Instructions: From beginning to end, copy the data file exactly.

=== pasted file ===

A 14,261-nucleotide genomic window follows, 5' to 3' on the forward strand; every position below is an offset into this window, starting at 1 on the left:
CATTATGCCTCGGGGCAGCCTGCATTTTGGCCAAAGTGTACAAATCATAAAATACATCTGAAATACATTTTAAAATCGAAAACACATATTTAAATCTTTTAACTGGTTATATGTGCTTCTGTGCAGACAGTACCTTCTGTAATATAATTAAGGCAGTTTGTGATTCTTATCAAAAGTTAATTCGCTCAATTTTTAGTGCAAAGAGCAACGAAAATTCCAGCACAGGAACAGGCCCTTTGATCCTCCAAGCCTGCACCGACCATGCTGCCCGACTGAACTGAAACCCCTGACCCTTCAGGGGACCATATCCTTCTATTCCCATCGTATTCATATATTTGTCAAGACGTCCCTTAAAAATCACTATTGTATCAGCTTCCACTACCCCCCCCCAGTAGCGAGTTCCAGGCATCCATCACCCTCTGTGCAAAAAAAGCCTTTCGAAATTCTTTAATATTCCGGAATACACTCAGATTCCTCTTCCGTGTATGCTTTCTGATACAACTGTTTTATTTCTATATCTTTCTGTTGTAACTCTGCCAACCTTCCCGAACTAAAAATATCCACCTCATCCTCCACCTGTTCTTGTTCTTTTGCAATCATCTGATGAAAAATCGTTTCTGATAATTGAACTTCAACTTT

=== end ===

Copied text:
A 14,261-nucleotide genomic window follows, 5' to 3' on the forward strand; every position below is an offset into this window, starting at 1 on the left:
CATTATGCCTCGGGGCAGCCTGCATTTTGGCCAAAGTGTACAAATCATAAAATACATCTGAAATACATTTTAAAATCGAAAACACATATTTAAATCTTTTAACTGGTTATATGTGCTTCTGTGCAGACAGTACCTTCTGTAATATAATTAAGGCAGTTTGTGATTCTTATCAAAAGTTAATTCGCTCAATTTTTAGTGCAAAGAGCAACGAAAATTCCAGCACAGGAACAGGCCCTTTGATCCTCCAAGCCTGCACCGACCATGCTGCCCGACTGAACTGAAACCCCTGACCCTTCAGGGGACCATATCCTTCTATTCCCATCGTATTCATATATTTGTCAAGACGTCCCTTAAAAATCACTATTGTATCAGCTTCCACTACCCCCCCCCAGTAGCGAGTTCCAGGCATCCATCACCCTCTGTGCAAAAAAAGCCTTTCGAAATTCTTTAATATTCCGGAATACACTCAGATTCCTCTTCCGTGTATGCTTTCTGATACAACTGTTTTATTTCTATATCTTTCTGTTGTAACTCTGCCAACCTTCCCGAACTAAAAATATCCACCTCATCCTCCACCTGTTCTTGTTCTTTTGCAATCATCTGATGAAAAATCGTTTCTGATAATTGAACTTCAACTTT